by LIAM RICHNER
Sebastian Coe speaks like a man who would both fully deliver and keep a promise.
The IAAF President was openly honest about the current state of Athletics and how he aims to tackle during a programme on BBC One; ‘Can Seb Coe save Athletics?‘.
The 30-minute show provided us with behind the scenes access to the IAAF HQ, located in Monaco.
We see Coe discuss how he believes the sport is now starting to head in the right direction following the recent anti-doping scandal involving Russian athletes surfaced up.
Corruption followed suit after the Russian’s drug findings, with a report concluding the IAAF knew about the cheating athletes catapulting the sport down a dark abyss.
As a result, Lamine Diack was suspended as President of the IAAF, and is currently being investigated by french authorities. Coe then took over, with the governing body in turmoil.
So what does he and the current IAAF council need to do to bring the joy back into the sport? How do we return to the times where there was universal trust on the track between all competing athletes?
The former 1500 gold medalist insists that there isn’t enough Athletics throughout the calendar year and wants to add more events- but lessen the amount of days each meeting/championships lasts.
This would arguably be better in terms of audience, as people just want to see the biggest athletes on the big stage. People would probably rather see three to five days of action rather than the current format that runs nine to ten days.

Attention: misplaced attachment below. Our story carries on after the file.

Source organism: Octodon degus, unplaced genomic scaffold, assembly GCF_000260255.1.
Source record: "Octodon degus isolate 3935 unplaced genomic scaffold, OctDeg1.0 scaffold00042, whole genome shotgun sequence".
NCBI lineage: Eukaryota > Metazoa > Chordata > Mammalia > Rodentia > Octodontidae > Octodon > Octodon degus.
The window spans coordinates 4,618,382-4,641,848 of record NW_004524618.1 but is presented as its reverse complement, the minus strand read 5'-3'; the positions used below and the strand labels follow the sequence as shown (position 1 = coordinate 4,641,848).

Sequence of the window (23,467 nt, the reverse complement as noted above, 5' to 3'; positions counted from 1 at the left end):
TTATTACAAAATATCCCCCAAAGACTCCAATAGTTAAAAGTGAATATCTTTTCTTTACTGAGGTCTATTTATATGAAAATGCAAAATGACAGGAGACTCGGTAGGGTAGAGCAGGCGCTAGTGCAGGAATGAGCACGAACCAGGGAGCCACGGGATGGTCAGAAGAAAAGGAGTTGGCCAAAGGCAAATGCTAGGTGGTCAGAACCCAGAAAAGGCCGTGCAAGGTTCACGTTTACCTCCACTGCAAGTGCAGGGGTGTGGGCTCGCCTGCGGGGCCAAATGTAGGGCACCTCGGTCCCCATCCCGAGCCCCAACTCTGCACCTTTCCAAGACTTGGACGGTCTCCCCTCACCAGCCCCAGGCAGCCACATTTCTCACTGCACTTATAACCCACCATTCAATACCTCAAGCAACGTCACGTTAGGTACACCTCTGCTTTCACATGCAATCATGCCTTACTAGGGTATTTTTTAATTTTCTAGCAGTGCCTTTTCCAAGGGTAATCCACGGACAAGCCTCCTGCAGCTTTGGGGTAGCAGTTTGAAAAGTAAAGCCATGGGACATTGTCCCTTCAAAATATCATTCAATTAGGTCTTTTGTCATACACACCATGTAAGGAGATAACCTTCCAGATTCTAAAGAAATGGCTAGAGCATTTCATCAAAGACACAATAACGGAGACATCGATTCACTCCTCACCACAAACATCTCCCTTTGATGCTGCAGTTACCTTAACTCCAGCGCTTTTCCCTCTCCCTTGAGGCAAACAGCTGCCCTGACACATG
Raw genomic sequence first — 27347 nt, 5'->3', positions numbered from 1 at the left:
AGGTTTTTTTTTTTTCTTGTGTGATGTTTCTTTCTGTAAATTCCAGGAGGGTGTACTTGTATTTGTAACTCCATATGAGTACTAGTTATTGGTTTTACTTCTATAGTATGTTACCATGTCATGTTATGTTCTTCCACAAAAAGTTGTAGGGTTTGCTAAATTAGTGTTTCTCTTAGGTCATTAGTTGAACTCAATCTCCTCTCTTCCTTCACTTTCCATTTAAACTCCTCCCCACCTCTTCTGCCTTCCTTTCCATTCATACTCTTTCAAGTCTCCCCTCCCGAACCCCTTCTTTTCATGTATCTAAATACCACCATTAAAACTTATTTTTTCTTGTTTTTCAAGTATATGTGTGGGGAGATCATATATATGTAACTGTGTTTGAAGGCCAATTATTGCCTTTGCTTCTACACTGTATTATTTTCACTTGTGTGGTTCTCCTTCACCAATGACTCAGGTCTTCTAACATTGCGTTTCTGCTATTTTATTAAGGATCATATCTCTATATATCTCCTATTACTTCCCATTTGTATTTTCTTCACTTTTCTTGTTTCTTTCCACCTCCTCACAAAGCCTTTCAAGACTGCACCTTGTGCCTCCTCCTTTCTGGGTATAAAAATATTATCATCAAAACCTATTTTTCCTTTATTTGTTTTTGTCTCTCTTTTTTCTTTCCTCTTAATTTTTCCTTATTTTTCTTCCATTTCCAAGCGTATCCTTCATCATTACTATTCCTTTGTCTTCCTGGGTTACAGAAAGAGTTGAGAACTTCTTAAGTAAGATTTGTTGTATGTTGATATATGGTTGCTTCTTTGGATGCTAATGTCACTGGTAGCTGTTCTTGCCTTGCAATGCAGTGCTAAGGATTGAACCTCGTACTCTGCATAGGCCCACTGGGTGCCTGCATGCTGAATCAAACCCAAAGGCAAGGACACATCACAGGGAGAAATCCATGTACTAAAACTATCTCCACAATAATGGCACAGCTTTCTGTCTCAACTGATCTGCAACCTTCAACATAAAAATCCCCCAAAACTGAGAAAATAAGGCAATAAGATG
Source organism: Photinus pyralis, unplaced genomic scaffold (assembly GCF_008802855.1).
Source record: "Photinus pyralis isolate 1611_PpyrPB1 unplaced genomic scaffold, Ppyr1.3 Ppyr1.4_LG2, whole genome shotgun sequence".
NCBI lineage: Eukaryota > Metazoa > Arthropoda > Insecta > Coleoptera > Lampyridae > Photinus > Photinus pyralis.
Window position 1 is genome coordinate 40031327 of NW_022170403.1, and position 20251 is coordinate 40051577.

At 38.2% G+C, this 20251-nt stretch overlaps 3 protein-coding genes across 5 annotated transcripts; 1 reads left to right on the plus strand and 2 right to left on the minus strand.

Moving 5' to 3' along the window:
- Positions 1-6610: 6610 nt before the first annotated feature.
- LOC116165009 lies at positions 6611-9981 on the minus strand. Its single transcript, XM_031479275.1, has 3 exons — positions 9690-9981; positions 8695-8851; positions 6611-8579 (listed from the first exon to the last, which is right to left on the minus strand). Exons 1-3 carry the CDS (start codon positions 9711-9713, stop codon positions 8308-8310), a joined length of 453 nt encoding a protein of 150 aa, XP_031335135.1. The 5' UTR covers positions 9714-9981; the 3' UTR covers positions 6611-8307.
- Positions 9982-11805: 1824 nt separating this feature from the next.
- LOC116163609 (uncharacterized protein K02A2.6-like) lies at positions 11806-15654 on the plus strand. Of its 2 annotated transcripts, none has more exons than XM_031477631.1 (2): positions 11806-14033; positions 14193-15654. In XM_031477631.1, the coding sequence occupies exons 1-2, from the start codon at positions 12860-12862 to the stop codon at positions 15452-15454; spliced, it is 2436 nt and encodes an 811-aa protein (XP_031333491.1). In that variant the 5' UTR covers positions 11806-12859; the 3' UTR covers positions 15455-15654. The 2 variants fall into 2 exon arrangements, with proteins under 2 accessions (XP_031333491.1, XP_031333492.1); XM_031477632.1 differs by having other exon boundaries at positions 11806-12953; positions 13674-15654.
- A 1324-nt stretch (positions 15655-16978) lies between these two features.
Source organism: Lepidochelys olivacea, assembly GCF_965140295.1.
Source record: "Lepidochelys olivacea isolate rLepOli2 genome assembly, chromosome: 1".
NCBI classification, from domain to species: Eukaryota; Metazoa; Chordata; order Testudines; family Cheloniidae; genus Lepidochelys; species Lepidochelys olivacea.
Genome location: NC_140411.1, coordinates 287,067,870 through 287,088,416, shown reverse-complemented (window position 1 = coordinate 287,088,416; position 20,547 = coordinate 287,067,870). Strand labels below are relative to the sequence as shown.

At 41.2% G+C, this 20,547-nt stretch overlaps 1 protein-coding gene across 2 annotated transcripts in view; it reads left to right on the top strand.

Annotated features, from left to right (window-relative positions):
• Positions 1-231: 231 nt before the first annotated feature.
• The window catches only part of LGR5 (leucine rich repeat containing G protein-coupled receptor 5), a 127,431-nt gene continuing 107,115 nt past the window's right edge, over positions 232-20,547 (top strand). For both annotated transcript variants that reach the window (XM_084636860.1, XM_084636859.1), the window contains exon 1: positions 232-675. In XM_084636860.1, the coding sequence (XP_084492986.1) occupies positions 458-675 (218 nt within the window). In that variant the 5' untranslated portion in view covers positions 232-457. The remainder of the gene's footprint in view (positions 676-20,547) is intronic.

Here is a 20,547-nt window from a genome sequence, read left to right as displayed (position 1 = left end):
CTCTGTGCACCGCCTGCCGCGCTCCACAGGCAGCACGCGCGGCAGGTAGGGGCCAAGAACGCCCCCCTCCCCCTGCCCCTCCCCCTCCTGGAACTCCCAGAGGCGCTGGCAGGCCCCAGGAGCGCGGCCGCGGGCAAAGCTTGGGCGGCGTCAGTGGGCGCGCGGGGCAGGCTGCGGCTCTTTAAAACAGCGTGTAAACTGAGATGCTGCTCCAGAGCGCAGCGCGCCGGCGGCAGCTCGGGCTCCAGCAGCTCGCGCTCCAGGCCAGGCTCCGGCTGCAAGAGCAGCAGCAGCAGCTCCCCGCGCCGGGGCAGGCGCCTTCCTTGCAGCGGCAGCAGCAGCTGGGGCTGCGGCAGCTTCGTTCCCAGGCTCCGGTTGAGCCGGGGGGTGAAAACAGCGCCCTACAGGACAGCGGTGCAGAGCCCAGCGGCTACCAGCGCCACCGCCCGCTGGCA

It would create less of an excuse for major stars such as Usain Bolt, Tyson Gay and Justin Gatlin to take breaks throughout the season- something that hinders audience numbers, especially at Diamond League Meetings.
Coe has made a stance by suspending Russia from competing professionally for an indefinite period of time. This leaves athletes from the country more than likely to miss out on a ticket to Brazil and the Olympics in Rio this summer.
This needs to be consistent throughout the next few years. Trust is a massive thing in everyday life, let alone sporting contexts. This will be the IAAF President’s toughest task in regaining the trust of the worldwide society for both the sport and his organisation.
Should more athletes in years to come be found doping- surely they should receive the same fate.
But the truth is that the sport couldn’t be safer hands than in the soft palms of Seb Coe.
After promising a memorable London 2012 Olympics, the 59-year old is now taking on the toughest job of his life, and is facing it head on.
What he needs is the support of the athletes, Athletic clubs and organisations if he is to prevail.
This could be the start of a new take on world Athletics, and it has the potential to blossom should all these reforms take effect within the next few years.
Hopefully by 2020, these dark days could be behind us.